Racism in America: Separated and unequal

By:

Imagine this. Most state governors order the National Guard in their states onto the streets to stop the destruction of property and risks to innocent lives. The United States Army appears on the scene. Assume that some terrorist plot is exposed and put down. All “outsiders” have gone away. The “thugs” are put down. Calm prevails. Then what?

First, under the U.S. Constitution, every citizen has the right to voice approval, or disapproval, about any matter, and to call political authorities to account.

Second, even when the streets are empty, it is evident that a problem lies deeply inside our society. We have a racial divide. Statistics are compelling. Where is morality in this picture?

The Catholic Church teaches that personal thoughts, or cultural systems, based upon the accident of race, are immoral. Addressing the recent reactions to the violent death in Minneapolis of George Floyd, Archbishop José Gómez of Los Angeles, president of the U.S. Conference of Catholic Bishops, made quite clear this teaching. Fundamental Catholic doctrine is that any human being, and all human beings, without exception or qualification, are the precious children of God, brothers and sisters with the Son of God through the Incarnation, worthy of eternal life, and always uniquely beloved by the Almighty.

Look at the realities of American life. Racial differences are real. Modern life is complex, but, for Catholics, race cannot be dismissed as just one of those things. In nothing else, current circumstances must be questioned, and the sin of racism, often embedded and historic in origin, must be viewed as evil, and every effort be employed to rid this society of it.

So frequently during the past week, after the incident in Minneapolis, officials, observers, interested bystanders and demonstrators themselves declared that the purpose of the demonstrations was to summon public opinion, at least to ask about police brutality and how, and if, such brutality seems to target blacks.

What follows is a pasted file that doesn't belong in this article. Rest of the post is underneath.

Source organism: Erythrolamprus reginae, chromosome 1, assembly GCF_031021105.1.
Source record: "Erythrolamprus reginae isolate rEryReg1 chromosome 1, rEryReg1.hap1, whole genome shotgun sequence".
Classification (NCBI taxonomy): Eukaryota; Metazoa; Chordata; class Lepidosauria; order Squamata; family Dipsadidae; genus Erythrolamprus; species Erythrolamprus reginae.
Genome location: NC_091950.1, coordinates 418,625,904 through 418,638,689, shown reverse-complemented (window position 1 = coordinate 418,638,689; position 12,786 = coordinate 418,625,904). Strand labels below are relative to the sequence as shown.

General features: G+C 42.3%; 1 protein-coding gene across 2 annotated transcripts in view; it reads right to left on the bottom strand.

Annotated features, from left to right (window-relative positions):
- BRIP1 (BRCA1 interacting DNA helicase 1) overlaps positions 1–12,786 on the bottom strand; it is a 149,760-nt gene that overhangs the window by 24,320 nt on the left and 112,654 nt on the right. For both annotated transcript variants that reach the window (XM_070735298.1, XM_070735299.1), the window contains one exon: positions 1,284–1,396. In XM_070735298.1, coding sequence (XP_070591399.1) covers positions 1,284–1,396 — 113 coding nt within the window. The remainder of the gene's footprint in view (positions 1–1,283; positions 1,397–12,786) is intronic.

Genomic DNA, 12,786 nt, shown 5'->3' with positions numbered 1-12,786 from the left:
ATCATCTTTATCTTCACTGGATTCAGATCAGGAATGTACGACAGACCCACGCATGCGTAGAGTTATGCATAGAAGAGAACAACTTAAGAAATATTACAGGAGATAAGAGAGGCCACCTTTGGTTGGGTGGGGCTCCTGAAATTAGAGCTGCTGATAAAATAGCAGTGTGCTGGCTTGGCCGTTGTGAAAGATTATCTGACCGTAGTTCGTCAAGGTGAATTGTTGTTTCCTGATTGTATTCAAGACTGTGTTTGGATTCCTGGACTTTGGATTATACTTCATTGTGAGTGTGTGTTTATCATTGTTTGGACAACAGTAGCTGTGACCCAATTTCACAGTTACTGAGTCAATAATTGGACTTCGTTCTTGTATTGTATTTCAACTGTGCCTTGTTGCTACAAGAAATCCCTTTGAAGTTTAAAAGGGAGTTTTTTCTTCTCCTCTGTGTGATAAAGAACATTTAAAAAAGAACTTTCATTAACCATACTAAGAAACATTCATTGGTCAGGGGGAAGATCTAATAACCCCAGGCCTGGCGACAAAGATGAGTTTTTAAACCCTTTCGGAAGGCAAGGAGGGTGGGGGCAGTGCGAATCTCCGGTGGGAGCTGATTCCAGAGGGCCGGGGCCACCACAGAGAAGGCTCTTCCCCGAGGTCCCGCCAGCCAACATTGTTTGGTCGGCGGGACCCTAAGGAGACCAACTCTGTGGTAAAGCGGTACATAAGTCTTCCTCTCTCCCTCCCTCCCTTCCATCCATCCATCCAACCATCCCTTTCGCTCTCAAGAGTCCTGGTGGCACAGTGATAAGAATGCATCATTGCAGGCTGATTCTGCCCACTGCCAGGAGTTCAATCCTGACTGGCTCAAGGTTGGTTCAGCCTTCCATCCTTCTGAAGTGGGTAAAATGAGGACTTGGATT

This is fact. History indicates that the law, the courts, political officials and the police all too often have been harsh, to put it mildly, in dealing with African Americans. For example, slavery was not Southern law. It was American law, embedded in the Constitution of the United States and enforced by federal courts and police. Racial segregation was, in the end, federal, specifically permitted by rulings of the U.S. Supreme Court, and it was enforced by the police.

Thirty miles from Our Sunday Visitor’s office, in Marion, Indiana, in an event witnessed by people still living, a mob lynched two black men on the public square, while police looked the other way. Lynchings once were common in many places. Entire African American neighborhoods were obliterated and inhabitants massacred by whites in Tulsa, Oklahoma, and in Rosewood, Florida. Children of the slaughtered survive today. Many people alive today remember 1948 when federal laws segregated the armed services. The movies “Selma,” released in 2014, “Mississippi Burning,” in 1988, and “Ghosts of Mississippi,” in 1996, depicted actual events. The common denominator was police indifference, or outright complicity and prevalent racism, not always overt, among whites.